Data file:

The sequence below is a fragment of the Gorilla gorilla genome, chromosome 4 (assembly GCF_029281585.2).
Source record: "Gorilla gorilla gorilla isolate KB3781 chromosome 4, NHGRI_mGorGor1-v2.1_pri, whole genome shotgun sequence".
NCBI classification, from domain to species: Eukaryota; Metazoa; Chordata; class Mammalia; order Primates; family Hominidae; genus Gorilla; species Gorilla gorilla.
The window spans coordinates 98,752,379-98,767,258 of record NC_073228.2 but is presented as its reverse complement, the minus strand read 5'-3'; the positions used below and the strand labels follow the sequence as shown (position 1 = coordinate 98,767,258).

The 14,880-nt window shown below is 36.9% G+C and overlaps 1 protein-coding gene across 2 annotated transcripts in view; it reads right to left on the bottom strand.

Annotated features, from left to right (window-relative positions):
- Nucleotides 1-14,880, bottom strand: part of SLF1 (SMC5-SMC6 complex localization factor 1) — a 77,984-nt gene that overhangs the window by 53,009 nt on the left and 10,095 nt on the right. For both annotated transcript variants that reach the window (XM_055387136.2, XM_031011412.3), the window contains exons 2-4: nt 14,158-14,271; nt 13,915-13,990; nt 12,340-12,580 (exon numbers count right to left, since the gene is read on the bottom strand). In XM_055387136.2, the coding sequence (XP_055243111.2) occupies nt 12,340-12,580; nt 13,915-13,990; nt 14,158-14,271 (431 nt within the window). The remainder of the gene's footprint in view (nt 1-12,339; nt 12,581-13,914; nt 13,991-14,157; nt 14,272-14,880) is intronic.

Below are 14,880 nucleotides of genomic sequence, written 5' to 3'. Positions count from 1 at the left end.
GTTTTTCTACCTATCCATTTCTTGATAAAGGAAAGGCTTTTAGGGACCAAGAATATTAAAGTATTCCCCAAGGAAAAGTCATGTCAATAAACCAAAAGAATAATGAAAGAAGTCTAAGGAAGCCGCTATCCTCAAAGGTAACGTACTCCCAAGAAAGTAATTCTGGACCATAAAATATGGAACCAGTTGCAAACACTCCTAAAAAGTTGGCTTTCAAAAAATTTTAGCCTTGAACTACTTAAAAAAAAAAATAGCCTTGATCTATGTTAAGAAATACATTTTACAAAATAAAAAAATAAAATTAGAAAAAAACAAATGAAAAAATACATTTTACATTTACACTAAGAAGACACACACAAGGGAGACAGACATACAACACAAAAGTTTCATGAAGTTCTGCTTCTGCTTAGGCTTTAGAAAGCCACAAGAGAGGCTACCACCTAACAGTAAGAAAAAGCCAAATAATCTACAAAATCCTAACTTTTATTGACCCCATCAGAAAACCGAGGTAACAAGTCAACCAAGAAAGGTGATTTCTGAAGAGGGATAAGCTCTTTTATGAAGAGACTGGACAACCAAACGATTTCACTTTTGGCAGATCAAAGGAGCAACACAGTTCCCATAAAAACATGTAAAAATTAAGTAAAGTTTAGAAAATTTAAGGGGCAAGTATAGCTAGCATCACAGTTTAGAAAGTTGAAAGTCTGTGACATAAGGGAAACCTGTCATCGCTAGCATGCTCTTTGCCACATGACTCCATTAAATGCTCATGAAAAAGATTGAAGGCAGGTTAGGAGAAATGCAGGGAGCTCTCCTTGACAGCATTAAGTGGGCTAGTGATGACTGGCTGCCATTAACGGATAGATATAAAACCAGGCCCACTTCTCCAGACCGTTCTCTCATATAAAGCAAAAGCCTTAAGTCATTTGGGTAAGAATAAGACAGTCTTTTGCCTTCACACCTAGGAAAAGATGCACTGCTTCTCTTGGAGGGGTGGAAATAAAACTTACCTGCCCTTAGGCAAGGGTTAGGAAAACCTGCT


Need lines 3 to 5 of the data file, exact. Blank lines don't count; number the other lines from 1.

NCBI classification, from domain to species: Eukaryota; Metazoa; Chordata; class Mammalia; order Primates; family Hominidae; genus Gorilla; species Gorilla gorilla.
The window spans coordinates 98,752,379-98,767,258 of record NC_073228.2 but is presented as its reverse complement, the minus strand read 5'-3'; the positions used below and the strand labels follow the sequence as shown (position 1 = coordinate 98,767,258).

The 14,880-nt window shown below is 36.9% G+C and overlaps 1 protein-coding gene across 2 annotated transcripts in view; it reads right to left on the bottom strand.